Reading Condo

Reading Condo

One of Brooklyn’s many struggling public libraries is slated to be demolished to make way for the borough’s latest luxury high-rise. But the stacks will not disappear from Brooklyn Heights entirely; tucked into the ground floor of the Marvel Architects–designed tower that will rise in their place is a brand new 21,000-sqaure-foot public library. In mid-September, the library’s board of trustees unanimously voted in favor of the development, which would raise significant funds for its financially strained system.

Under the agreement, the trustees allowed the city to sell its land to the Hudson Companies, the project’s developer, for $52 million. As part of the deal, Hudson has agreed to build 114 affordable apartments within the branch’s community board district.

The tower’s design, though, is hard to decipher as the Brooklyn Public Library and Marvel Architects released two renderings that show two significantly different approaches. In one rendering, which is focused on the street level, the new library and the tower above appear to have a glass and stone facade.

In the other rendering, which shows the full height of the building at an oblique angle, the library looks to be enclosed in an all-glass facade. The glass extends up the elevation, which is punctuated with subtle setbacks. Those setbacks become more pronounced on the top four floors, creating what are likely terraces for the luxury apartments. Solid spandrels cut across the tower’s two main facades and flank its glassy edge. The Brooklyn Daily Eagle reported that at a Community Advisory Council meeting in early October, Jonathan Marvel, the founder of Marvel Architects, explained that the designs were very preliminary and subject to change. 

While the design is not finalized, the project is reportedly expected to break ground in 2016.

The news of the deal, first reported by Capital New York, came just one day after the Center for an Urban Future released a report on the dire state of New York City’s public libraries. According to the center, the city’s library system (excluding the famous 5th Avenue branch) has over $1.1 billion in unmet capital funds, $300 million of which comes from Brooklyn branches. “More than half of the city’s 207 library buildings are over 50 years old and a quarter were built at least a century ago,” explained the center. “With such an aging building stock, it’s not surprising that the city’s libraries are on the verge of a maintenance crisis.”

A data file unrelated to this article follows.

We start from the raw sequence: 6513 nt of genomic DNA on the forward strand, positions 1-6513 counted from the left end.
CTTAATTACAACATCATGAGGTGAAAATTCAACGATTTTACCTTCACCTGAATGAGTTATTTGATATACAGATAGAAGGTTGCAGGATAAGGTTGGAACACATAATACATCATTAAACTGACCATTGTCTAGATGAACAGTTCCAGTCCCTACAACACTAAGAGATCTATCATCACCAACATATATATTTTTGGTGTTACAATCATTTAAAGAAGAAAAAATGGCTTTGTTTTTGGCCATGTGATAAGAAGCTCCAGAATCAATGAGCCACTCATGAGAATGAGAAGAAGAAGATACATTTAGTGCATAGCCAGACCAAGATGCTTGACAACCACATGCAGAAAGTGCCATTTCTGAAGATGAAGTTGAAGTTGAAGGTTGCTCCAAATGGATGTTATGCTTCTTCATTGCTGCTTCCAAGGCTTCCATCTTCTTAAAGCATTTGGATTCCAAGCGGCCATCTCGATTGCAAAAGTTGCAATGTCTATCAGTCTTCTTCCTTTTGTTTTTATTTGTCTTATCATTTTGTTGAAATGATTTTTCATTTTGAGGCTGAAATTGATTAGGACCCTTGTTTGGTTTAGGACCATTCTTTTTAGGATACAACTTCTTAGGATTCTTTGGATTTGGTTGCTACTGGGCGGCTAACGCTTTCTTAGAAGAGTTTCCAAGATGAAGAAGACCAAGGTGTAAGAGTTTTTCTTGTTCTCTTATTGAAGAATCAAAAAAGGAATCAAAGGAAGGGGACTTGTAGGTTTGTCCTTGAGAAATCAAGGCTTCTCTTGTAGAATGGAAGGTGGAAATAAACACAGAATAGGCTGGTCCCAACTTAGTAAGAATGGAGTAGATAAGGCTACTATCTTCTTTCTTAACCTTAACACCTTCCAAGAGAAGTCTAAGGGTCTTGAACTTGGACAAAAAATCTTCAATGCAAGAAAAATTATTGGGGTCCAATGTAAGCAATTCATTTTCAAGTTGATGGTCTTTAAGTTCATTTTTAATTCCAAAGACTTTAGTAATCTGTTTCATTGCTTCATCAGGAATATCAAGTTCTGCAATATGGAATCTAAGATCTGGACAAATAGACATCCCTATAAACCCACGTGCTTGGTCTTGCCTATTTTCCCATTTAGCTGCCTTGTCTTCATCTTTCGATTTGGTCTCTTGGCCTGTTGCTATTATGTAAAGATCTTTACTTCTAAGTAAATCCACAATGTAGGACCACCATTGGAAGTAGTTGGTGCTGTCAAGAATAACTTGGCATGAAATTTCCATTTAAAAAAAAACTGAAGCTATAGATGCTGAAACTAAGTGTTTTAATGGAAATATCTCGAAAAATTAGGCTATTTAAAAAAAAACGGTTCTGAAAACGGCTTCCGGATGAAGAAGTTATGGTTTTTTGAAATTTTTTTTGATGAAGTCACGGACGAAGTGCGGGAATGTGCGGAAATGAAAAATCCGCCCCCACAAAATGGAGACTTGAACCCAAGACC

As the libraries have been deteriorating, though, there has been an increase in the system’s overall use. According to the report, over the last decade, circulation was up by 46 percent and program attendance increased by 62 percent. The problem, explained the center, is that the system has to rely too heavily on discretionary funds from City Council members and borough presidents.

In recent years, though, as so many library branches were just scraping by, the city was allocating millions of dollars to Norman Foster’s controversial renovation of the system’s main branch. “More than half of the [Bloomberg] administration’s $257 million in appropriations since fiscal year 2010, for example, were directed toward that single project,” explained the center. The Foster plan has since been scrapped and most of the money will now go toward renovating the mid-Manhattan library.

Moving forward, the center suggested that the City Council and the mayor’s office should create a citywide capital plan for libraries with “dedicated capital allocation for repair and expansion of projects.” Prior to this report, in his first capital budget, the mayor did increase library funding from $205 million to $229 million and raised available operating funds from $301 million to $311 million.

To further raise money, the report endorsed exactly what the Brooklyn Public Library system is doing in Brooklyn Heights. “In a number of cases, rebuilding branches as a part of a larger development could be an effective way to reduce the costs of new construction, even while increasing the size of branches and improving the links between library buildings and the communities they serve,” explained the center. The report listed 10 sites where this type of development would be possible, and Brooklyn Heights was one of those mentioned.